In terms of connectivity, it appears that the phone doesn’t support LTE-A, commonly known as 4G+ here in Malaysia. Even so, I’ve been getting good reception here using Hotlink / Maxis so most people shouldn’t have problems with it either.
The phone’s UI offers the smoothest experience yet from Nokia based on my experience as it was buttery smooth, with no lags whatsoever. The Snapdragon 710 pretty much does the job in the Nokia 8.1.
Coming to the camera’s UI, it’s quite straightforward and what you’d expect from a device in this price range. There’s a couple of features like Live Bokeh and Nokia’s very own Bothie feature which allows you to capture both front and back of the phone at the same time. Its Pro mode gives you more control as it allows you to adjust the white balance, shutter speed, exposure, and focus mode.
If you’ve used their previous Nokia 7 Plus, the Nokia 8.1 comes with the same 12MP+13MP rear camera combo but this time around, it offers optical image stabilization (OIS) as well as a depth sensor for those instagram-worthy bokeh shots.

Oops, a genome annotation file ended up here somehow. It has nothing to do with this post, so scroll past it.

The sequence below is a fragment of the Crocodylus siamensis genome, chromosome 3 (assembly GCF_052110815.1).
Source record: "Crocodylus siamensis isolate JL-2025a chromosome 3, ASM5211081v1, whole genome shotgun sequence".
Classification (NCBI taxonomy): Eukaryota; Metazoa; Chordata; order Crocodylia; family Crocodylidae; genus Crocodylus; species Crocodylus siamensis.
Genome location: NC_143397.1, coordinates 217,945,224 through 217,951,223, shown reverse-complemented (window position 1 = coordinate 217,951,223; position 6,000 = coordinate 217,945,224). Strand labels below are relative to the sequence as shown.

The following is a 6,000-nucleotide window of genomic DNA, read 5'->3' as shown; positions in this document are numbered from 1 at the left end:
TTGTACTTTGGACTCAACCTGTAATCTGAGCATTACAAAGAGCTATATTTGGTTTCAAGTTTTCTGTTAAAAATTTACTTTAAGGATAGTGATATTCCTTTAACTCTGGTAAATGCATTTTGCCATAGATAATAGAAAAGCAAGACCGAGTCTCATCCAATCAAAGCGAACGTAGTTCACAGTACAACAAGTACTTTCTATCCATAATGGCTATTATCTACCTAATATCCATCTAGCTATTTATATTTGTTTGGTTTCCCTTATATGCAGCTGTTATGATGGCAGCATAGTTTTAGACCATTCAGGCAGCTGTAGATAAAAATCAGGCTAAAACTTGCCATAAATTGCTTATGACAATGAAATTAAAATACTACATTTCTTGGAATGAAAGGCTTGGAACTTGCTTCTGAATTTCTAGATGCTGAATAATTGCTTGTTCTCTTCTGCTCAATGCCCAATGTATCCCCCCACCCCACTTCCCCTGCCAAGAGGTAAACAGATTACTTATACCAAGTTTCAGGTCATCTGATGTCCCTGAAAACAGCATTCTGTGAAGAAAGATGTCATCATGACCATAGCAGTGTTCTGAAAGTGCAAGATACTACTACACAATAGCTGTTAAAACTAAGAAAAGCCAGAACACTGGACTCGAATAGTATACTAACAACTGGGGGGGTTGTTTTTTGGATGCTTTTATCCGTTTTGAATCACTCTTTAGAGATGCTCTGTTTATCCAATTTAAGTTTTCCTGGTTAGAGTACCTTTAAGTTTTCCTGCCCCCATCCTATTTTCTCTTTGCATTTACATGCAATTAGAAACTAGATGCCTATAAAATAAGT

Shots with adequate lighting is pretty decent. As for night-shots, you’d notice some noise. I wished that they had offered a night-mode, a feature that some devices on Android 9 Pie are already packing. Other than that, the AI in the camera doesn’t really help much. More likely than not, it just won’t focus on where I want to. This is especially the case when I took shots of buildings. Close objects and person was okay though. One thing that irks me with the phone is the Nokia watermark. I think that it’s just too big and doesn’t make the pictures feel ‘special’.
You can check out the full-sized images here on Flickr.
Nokia 8.1 Verdict
Let’s get this straight, the Nokia 8.1 smartphone isn’t really a flagship. It is more of a higher end mid-range device. Priced at RM1,699, the Nokia 8.1 will surely make some people think twice before purchasing because of what the specifications offer. They could’ve add in more RAM and storage or even offer fast charging to justify the price. Its price tag is slightly higher than what I would’ve expected.
Don’t get me wrong though, I was quite satisfied with the phone. The number one thing that I look for when I use a device is the experience of daily use and how smooth that the device can offer me, and the Nokia 8.1 didn’t let down. This phone looks one of a kind and it certainly won’t disappoint Nokia fans anywhere. Therefore, I am giving the Nokia 8.1 our bronze medal.
We would like to thank HMD/Nokia for the Nokia 8.1 that was used in this review.